Since its public launch, people have been using AI bots to help them create various projects and here you will find a collection of ChatGPT examples that show what this tool can be used for.
Just don’t expect this list to surprise you. ChatGPT-4 may have gone live with major updates to OpenAI’s development capabilities, but AI is still in its infancy and prone to making mistakes. It’s also not great at being original – many examples of ChatGPT’s work are just poor copies of existing artwork (which makes sense when you consider how large language models work).
1. Game development – Complete
One of the coolest things someone has created with ChatGPT is the whole game you can create actually play online now (opens in a new tab). It’s called Sumplete and it’s a kind of sudoku/picross hybrid.
Sumplete allows you to eliminate the numbers in the grid so that the rows and columns add up (or add up) to the target values. In the lower levels the grid is quite small and the puzzles aren’t too hard, but at the highest master level you won’t just have to deal with a nine by nine grid, but one that is full of positive and negative numbers – which makes finding the right answer is the right puzzle.
Furthermore, this rival Wordle is particularly interesting because it was created in “just a few hours by ChatGPT” – with a little help from human prompting and a programmer Daniel Tajt (opens in a new tab). The chatbot not only introduced the idea, but also helped to code Sumlete. That said, while Tait downplays his involvement based on our own efforts trying to make a game in ChatGPT, it probably required a lot of talent on his part – not just understanding the code (and what needed fixing) but also how to formulate hints to get the right answer.
So while you can try creating a game in ChatGPT yourself, don’t expect to create a Wordle rival like Sumplete on your first try – or even on your 100th attempt.
2. Letter writing – reduce parking fines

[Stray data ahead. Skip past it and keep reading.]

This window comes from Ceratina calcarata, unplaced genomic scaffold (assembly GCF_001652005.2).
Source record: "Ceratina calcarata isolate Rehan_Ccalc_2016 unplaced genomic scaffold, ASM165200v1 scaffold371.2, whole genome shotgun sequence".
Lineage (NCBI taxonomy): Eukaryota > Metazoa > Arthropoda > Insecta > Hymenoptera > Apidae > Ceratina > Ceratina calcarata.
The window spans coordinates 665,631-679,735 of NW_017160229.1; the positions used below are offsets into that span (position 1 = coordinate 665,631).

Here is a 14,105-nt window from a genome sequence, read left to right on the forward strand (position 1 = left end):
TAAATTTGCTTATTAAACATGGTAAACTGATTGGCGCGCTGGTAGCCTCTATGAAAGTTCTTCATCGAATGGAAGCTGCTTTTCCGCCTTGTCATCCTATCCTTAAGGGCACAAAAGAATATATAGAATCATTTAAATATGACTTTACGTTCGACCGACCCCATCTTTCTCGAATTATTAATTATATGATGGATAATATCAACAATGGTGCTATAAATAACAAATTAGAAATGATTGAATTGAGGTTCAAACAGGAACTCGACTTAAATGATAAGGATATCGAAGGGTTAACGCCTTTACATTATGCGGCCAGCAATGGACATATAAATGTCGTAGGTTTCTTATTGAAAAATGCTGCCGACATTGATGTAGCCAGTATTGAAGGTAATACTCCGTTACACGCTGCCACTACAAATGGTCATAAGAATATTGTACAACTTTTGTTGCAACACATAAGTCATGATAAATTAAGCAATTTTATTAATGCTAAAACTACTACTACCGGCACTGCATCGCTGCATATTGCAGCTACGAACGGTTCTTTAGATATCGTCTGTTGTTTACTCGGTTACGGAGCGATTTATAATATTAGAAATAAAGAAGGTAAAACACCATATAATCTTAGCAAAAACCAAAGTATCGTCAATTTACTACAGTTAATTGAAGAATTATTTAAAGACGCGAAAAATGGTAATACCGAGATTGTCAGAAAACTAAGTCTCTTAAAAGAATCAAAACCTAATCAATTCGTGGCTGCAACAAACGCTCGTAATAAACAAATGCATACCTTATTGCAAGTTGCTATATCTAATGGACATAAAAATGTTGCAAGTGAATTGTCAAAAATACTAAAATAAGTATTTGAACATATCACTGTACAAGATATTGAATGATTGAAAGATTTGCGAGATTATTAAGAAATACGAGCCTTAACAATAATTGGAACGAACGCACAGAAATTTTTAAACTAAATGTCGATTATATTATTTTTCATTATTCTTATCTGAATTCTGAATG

If parking companies are going to send us automated letters saying we have to pay a fine, why shouldn’t we use AI to send automated arguments back to help us try to reduce fees or even get out of paying altogether?
This thought occurred to several people who turned to ChatGPT to help them challenge fines and save money. Millie Houlton, a student from the UK, reportedly used ChatGPT to send a letter to York City Council (opens in a new tab) which convinced them to withdraw their £60 fine (around $75 / AU$112) and Shaun Bosley, a UK driver, used ChatGPT to help him reduce the fine for stopping at Gatwick Airport (opens in a new tab) from £100 to £15 (approximately $125 to $19 / $186 to $28).
Copying this ChatGPT example won’t always save you money – especially if you don’t double-check its content for gibberish – but given how quickly and easily you can get a chatbot to produce a letter for you, it might be worth a try. Worst case scenario, you’ll still have to pay a fine, but at least you haven’t wasted a lot of time fighting this.
3. Writing a TV show – Nothing, forever
ChatGPT can be a very helpful typing buddy, helping you prompt stories, edit your work, and even inform the tone of your writing. But ChatGPT can go a step further by simply typing for you.
BBC Click presenter Lara Lewington used ChatGPT to help write a document where he describes how artificial intelligence can change our daily lives – and the problems that artificial intelligence stops. At the other end of the spectrum, you have “TV shows”. Nothing forever (opens in a new tab)parody written by AI Seinfeld.
Nothing forever serves as a great warning on why you should think twice before relying on an AI author. While segments and jokes of the program can imitate Seinfeld the humor, the often nonsensical combination of words and inconsistent setups and punchlines, help the show avoid being funny and instead see it stray into absurd territory. In addition, the show was already banned once from Twitch after it produced a segment that was transphobic and homophobic – an accident for which the creators apologized and blamed them for briefly switching to the ChatGPT alternative to become its author after ChatGPT crashed . AI cannot think critically, and their writing will be easily manipulated by any biases in their dataset, so make sure you double check and edit anything the AI creates before you release it to the world.